Intraabdominal adhesions are the inevitable result of abdominal operations.1 Postoperative adhesions are not always symptomatic, but a small percentage do become symptomatic as an acute or chronic small bowel obstruction. An adhesive small bowel obstruction is estimated to develop in 3% of all patients who have undergone laparotomy.2 Beck et al.3 reviewed 18,912 patients with open abdominal surgery and found 14.3% had obstruction within 2 years, with 2.6% requiring adhesiolysis. Moreover, the incidence increases significantly after major abdominal operations and reoperation causes more adhesions.4
The goal of surgical treatment of acute small bowel obstruction should focus on avoiding operative delay and reducing the morbidity associated with bowel strangulation.5 In the early era of laparoscopy, prior abdominal surgery was a relative contraindication to treat acute small bowel obstruction. According to this concept, laparotomy has been used in the treatment of small bowel obstruction caused by postoperative adhesions. But today, with the development of improved laparoscopic operative techniques and devices, laparoscopic lysis of adhesions for acute and chronic small bowel obstruction does have a role in some instances.6,7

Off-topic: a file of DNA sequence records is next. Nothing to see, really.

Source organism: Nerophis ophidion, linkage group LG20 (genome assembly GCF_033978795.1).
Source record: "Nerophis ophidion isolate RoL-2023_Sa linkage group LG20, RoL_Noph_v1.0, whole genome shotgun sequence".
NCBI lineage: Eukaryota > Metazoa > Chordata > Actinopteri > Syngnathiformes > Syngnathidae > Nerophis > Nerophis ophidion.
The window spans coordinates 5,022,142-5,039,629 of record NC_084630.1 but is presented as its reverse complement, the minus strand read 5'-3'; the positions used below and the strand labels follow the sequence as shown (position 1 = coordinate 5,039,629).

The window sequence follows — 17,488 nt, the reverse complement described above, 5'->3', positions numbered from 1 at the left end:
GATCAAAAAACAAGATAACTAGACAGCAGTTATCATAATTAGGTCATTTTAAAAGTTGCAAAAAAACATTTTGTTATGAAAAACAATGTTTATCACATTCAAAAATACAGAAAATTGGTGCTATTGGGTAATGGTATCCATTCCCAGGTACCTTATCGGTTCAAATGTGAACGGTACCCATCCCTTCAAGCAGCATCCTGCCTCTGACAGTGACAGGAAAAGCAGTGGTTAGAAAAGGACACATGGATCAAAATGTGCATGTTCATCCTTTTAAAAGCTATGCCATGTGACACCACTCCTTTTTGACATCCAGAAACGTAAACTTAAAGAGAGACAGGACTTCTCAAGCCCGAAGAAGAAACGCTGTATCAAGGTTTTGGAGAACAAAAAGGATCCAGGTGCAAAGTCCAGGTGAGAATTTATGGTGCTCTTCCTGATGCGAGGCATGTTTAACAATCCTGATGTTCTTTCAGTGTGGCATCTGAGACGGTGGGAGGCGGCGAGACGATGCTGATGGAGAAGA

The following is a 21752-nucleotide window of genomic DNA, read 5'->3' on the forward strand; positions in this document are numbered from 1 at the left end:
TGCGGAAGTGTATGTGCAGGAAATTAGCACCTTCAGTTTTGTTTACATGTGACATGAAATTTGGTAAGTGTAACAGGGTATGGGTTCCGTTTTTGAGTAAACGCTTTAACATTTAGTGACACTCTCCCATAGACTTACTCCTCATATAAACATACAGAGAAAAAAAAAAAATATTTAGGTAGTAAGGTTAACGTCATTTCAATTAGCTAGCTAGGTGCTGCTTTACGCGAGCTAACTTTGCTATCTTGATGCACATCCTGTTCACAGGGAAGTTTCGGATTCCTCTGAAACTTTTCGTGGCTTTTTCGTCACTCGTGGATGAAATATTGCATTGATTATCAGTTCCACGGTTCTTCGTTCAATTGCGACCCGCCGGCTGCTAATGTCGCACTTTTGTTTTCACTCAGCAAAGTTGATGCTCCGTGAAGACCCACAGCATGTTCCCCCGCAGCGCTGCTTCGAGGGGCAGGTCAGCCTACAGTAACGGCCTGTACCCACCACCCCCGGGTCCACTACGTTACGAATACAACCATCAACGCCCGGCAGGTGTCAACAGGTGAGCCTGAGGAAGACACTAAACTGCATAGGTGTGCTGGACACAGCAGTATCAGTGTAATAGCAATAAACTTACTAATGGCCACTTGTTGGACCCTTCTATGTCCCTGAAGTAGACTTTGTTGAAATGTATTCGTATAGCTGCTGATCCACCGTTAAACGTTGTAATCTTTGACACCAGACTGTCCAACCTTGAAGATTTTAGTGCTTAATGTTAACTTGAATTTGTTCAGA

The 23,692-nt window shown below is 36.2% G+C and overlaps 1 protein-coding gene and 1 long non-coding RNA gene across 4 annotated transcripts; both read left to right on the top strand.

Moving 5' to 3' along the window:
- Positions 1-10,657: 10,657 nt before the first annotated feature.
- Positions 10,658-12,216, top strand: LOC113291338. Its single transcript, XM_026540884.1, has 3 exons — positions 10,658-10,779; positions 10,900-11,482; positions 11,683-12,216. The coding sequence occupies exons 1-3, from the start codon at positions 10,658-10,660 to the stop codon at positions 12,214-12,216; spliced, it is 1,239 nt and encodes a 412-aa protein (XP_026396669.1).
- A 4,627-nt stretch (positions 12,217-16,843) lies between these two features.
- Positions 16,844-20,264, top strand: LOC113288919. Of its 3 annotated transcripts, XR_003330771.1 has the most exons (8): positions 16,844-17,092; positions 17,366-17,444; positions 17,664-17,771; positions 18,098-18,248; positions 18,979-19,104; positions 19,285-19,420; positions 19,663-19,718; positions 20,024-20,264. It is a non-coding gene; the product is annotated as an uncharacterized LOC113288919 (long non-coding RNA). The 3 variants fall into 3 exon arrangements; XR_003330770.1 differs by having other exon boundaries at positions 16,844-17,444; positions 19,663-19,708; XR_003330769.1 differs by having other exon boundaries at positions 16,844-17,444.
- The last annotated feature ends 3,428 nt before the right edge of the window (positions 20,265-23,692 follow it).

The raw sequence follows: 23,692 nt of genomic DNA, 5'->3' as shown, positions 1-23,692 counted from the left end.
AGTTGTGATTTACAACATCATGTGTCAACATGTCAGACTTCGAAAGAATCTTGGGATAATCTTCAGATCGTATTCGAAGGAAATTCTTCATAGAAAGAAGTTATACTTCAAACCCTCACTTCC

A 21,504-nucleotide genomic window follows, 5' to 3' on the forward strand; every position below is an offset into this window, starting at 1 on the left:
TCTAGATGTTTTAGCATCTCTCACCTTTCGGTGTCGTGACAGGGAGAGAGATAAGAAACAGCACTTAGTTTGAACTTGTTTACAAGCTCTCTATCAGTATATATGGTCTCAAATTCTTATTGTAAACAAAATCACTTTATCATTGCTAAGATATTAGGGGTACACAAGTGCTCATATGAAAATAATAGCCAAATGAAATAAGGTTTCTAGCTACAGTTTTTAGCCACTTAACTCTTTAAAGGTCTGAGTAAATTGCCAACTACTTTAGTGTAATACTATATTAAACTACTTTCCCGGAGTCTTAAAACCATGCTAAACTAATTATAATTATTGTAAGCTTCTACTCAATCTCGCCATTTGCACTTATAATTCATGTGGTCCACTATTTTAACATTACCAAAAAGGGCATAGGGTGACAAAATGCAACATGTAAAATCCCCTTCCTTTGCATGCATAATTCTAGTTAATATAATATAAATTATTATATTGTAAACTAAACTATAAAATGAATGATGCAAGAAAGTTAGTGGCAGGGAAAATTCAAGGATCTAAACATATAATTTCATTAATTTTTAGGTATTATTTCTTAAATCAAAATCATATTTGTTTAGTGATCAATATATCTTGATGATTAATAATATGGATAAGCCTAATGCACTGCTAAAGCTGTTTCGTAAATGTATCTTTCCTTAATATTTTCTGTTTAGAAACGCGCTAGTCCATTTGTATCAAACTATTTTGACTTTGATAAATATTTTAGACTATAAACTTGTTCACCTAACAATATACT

Because laparoscopic approaches have some advantages with less pain, early recovery of bowel movement, less problems about abdominal wall cicatrization, a shorter hospital stay and incapacitation of patient activity, and an improved aesthetic effect,8 there remains some hope that some of these benefits would be realized in laparoscopic adhesiolysis. Especially important is the theoretical advantage that the development of fewer postoperative adhesions compared with open laparotomy and fewer wound complications would result in a lower risk of subsequent obstructions.9
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